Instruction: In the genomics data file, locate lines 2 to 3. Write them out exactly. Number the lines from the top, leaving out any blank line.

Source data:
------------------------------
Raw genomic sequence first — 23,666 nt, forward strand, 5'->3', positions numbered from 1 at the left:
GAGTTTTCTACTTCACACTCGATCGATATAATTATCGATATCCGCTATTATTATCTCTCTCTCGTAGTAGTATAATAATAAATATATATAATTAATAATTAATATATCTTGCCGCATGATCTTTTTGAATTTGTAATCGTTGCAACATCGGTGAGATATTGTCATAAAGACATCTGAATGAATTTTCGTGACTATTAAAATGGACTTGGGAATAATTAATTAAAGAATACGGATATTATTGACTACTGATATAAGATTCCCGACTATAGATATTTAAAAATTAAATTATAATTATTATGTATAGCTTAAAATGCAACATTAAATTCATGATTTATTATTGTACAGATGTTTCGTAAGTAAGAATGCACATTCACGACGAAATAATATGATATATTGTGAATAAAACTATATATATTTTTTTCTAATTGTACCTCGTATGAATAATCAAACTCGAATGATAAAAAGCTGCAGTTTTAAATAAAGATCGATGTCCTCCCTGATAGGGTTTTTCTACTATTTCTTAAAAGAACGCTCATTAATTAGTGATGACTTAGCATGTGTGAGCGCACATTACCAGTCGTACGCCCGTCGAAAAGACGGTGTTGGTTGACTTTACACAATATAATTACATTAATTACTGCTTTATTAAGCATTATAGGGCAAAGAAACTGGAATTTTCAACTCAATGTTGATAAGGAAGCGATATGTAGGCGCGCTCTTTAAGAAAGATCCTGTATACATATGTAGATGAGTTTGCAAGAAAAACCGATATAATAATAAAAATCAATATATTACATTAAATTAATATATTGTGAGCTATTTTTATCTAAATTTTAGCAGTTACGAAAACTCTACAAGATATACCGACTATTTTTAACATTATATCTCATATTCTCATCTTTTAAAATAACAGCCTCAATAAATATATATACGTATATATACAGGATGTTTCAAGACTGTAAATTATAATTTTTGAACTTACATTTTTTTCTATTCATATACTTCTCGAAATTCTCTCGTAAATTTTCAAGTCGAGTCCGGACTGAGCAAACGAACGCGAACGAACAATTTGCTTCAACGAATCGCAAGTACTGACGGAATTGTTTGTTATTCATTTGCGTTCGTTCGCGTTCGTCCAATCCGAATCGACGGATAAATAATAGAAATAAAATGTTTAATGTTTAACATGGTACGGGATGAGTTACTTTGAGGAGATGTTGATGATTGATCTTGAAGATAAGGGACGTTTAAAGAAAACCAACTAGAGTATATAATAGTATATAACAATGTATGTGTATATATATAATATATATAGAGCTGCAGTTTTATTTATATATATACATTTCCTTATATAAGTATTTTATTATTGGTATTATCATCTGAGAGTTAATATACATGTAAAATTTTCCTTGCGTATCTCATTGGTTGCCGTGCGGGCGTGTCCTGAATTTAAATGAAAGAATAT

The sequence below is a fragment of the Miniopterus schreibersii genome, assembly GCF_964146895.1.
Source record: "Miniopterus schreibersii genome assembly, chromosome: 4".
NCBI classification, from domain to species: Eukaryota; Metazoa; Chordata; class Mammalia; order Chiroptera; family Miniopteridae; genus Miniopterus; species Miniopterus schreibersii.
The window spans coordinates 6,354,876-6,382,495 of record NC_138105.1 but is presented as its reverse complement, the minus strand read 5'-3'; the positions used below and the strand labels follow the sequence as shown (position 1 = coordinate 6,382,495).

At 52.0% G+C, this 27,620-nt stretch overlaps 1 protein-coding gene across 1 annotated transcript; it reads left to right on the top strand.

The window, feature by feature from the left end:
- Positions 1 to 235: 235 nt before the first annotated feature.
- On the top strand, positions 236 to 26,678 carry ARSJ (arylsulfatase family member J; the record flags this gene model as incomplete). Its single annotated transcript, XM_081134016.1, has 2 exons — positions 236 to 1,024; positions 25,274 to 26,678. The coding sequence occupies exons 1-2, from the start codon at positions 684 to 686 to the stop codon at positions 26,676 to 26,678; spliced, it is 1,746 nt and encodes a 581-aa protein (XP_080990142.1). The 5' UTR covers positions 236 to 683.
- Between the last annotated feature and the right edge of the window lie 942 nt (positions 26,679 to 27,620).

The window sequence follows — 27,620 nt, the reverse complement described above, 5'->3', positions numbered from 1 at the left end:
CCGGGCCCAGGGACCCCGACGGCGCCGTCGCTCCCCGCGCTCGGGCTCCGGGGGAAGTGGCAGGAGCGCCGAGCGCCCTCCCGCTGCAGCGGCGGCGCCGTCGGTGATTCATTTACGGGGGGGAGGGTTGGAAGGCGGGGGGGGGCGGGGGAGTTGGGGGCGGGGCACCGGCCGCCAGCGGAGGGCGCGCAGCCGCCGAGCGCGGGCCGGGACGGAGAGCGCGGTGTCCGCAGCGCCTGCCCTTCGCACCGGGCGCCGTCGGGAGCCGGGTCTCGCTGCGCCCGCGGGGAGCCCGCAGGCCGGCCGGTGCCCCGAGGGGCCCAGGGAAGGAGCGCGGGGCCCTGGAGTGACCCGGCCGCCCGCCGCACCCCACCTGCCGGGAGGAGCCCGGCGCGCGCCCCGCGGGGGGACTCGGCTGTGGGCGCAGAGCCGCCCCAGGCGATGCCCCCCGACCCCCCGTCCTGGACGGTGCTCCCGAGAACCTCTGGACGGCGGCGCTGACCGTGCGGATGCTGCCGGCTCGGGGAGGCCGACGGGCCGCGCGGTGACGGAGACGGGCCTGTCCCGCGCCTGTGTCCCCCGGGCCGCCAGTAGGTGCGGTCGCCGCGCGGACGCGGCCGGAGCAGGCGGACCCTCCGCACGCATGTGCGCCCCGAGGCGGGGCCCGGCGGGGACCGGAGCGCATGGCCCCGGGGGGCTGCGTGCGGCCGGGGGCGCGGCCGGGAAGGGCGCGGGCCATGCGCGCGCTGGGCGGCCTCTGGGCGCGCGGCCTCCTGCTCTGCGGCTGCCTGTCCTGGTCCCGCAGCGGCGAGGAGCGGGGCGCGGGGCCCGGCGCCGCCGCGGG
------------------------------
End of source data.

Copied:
GAGTTTTCTACTTCACACTCGATCGATATAATTATCGATATCCGCTATTATTATCTCTCTCTCGTAGTAGTATAATAATAAATATATATAATTAATAATTAATATATCTTGCCGCATGATCTTTTTGAATTTGTAATCGTTGCAACATCGGTGAGATATTGTCATAAAGACATCTGAATGAATTTTCGTGACTATTAAAATGGACTTGGGAATAATTAATTAAAGAATACGGATATTATTGACTACTGATATAAGATTCCCGACTATAGATATTTAAAAATTAAATTATAATTATTATGTATAGCTTAAAATGCAACATTAAATTCATGATTTATTATTGTACAGATGTTTCGTAAGTAAGAATGCACATTCACGACGAAATAATATGATATATTGTGAATAAAACTATATATATTTTTTTCTAATTGTACCTCGTATGAATAATCAAACTCGAATGATAAAAAGCTGCAGTTTTAAATAAAGATCGATGTCCTCCCTGATAGGGTTTTTCTACTATTTCTTAAAAGAACGCTCATTAATTAGTGATGACTTAGCATGTGTGAGCGCACATTACCAGTCGTACGCCCGTCGAAAAGACGGTGTTGGTTGACTTTACACAATATAATTACATTAATTACTGCTTTATTAAGCATTATAGGGCAAAGAAACTGGAATTTTCAACTCAATGTTGATAAGGAAGCGATATGTAGGCGCGCTCTTTAAGAAAGATCCTGTATACATATGTAGATGAGTTTGCAAGAAAAACCGATATAATAATAAAAATCAATATATTACATTAAATTAATATATTGTGAGCTATTTTTATCTAAATTTTAGCAGTTACGAAAACTCTACAAGATATACCGACTATTTTTAACATTATATCTCATATTCTCATCTTTTAAAATAACAGCCTCAATAAATATATATACGTATATATACAGGATGTTTCAAGACTGTAAATTATAATTTTTGAACTTACATTTTTTTCTATTCATATACTTCTCGAAATTCTCTCGTAAATTTTCAAGTCGAGTCCGGACTGAGCAAACGAACGCGAACGAACAATTTGCTTCAACGAATCGCAAGTACTGACGGAATTGTTTGTTATTCATTTGCGTTCGTTCGCGTTCGTCCAATCCGAATCGACGGATAAATAATAGAAATAAAATGTTTAATGTTTAACATGGTACGGGATGAGTTACTTTGAGGAGATGTTGATGATTGATCTTGAAGATAAGGGACGTTTAAAGAAAACCAACTAGAGTATATAATAGTATATAACAATGTATGTGTATATATATAATATATATAGAGCTGCAGTTTTATTTATATATATACATTTCCTTATATAAGTATTTTATTATTGGTATTATCATCTGAGAGTTAATATACATGTAAAATTTTCCTTGCGTATCTCATTGGTTGCCGTGCGGGCGTGTCCTGAATTTAAATGAAAGAATAT

The sequence below is a fragment of the Miniopterus schreibersii genome, assembly GCF_964146895.1.